Today they are more low key and many of their cases don’t hit the headlines. Walsh says the priority is prevention, disruption and deterrence – trying to stop a crime before it happens.
In the swish new police building in Spencer Street is a Major Incident Room, designed to deal with terrorist attacks, mass shootings and similar crime catastrophes. Just about every week it is staffed by Armed Crime detectives who run operations into undeclared kidnappings. Usually it involves a drug syndicate chasing a debt where the defaulter is offered the choice of a payment plan or a torture plan. Often the victim is returned bashed, shot and occasionally short of a toe, but refuses to make a statement to police.
Other cases involve family violence and these types of real-time investigations save lives, such as when police rescued a bound and gagged woman while the offender was digging her grave.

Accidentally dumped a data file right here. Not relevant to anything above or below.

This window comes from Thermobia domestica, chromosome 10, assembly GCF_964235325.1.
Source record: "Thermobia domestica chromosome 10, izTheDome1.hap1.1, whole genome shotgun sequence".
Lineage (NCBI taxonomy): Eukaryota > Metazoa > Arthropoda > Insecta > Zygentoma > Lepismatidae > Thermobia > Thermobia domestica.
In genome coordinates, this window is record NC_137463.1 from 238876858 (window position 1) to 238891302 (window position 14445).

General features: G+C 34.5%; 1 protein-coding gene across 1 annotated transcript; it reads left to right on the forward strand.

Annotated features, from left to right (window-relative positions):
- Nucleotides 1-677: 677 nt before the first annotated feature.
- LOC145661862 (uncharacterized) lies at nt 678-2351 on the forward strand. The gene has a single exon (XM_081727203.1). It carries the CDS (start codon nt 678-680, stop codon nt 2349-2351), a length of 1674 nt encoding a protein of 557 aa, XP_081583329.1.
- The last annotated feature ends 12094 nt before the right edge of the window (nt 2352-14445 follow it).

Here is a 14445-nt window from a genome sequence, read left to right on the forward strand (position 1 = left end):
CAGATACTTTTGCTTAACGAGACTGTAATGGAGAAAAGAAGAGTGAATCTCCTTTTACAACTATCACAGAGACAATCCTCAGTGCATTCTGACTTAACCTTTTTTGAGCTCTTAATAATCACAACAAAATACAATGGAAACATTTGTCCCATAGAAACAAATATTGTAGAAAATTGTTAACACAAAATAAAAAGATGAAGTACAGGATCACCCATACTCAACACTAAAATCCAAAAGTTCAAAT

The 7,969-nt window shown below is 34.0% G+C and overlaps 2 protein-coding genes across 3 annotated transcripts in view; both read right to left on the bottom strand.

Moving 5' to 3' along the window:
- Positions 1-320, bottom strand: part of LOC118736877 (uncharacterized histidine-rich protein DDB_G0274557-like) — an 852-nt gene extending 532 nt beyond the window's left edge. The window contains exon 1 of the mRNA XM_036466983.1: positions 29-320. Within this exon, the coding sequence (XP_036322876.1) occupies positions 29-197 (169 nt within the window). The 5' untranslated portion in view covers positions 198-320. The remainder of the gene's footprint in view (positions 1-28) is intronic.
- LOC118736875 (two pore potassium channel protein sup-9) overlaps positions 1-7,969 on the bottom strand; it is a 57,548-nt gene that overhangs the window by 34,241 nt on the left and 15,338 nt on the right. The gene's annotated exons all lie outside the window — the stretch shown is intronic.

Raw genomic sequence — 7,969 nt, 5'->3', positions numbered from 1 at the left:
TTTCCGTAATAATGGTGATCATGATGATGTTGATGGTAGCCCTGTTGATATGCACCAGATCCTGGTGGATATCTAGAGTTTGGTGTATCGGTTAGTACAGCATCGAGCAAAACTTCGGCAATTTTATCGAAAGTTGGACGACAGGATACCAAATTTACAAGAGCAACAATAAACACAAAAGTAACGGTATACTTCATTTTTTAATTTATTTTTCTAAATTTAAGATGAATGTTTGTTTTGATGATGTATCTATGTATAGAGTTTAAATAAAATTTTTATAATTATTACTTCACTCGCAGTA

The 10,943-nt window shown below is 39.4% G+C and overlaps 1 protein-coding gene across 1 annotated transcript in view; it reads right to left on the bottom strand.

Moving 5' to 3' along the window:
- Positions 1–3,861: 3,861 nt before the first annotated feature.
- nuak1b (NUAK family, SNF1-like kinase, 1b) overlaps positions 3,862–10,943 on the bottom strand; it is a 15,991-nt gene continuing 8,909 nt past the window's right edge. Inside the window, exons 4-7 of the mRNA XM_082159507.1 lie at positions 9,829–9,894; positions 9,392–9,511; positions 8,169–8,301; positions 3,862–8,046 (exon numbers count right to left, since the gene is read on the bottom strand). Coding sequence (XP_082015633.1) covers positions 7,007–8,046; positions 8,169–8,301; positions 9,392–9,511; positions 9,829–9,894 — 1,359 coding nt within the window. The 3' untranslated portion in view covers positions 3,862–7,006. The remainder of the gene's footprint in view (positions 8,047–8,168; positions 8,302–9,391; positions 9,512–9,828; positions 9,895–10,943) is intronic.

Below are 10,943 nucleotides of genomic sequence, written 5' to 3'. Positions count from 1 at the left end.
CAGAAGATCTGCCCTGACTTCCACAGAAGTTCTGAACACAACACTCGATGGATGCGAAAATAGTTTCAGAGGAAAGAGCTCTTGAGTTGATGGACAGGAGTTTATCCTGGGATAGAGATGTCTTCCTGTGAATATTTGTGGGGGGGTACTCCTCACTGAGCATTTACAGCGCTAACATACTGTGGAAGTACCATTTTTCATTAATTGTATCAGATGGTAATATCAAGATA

There are new technology crimes that beggar belief. Young international students have been victims of what is called ‘‘virtual kidnapping’’ – a terrifying international scam. Walsh explains that a student is contacted by what appears to be a mainline government agency and told they have breached national law and are under house arrest. They are told they must imprison themselves until authorities arrive and are persuaded to tie themselves up and provide photographic proof. The picture is then sent to the victim’s family with a ransom demand.
Hackers remain a threat, with police phone systems knocked out not by organised crime but by bored nerds. ‘‘We are considering having a cyber Hackathon and employing hackers to learn more.’’
Then there is the continuing underworld arms race. ‘‘Most of our young offenders now carry firearms,’’ Walsh says. There have been 46 non-fatal shootings this year, or more than one a week.
While the homicide rate in Victoria remains low, some believe it is actually due to improved emergency medical treatment, with at least a dozen of the recent shooting victims lucky to still be alive.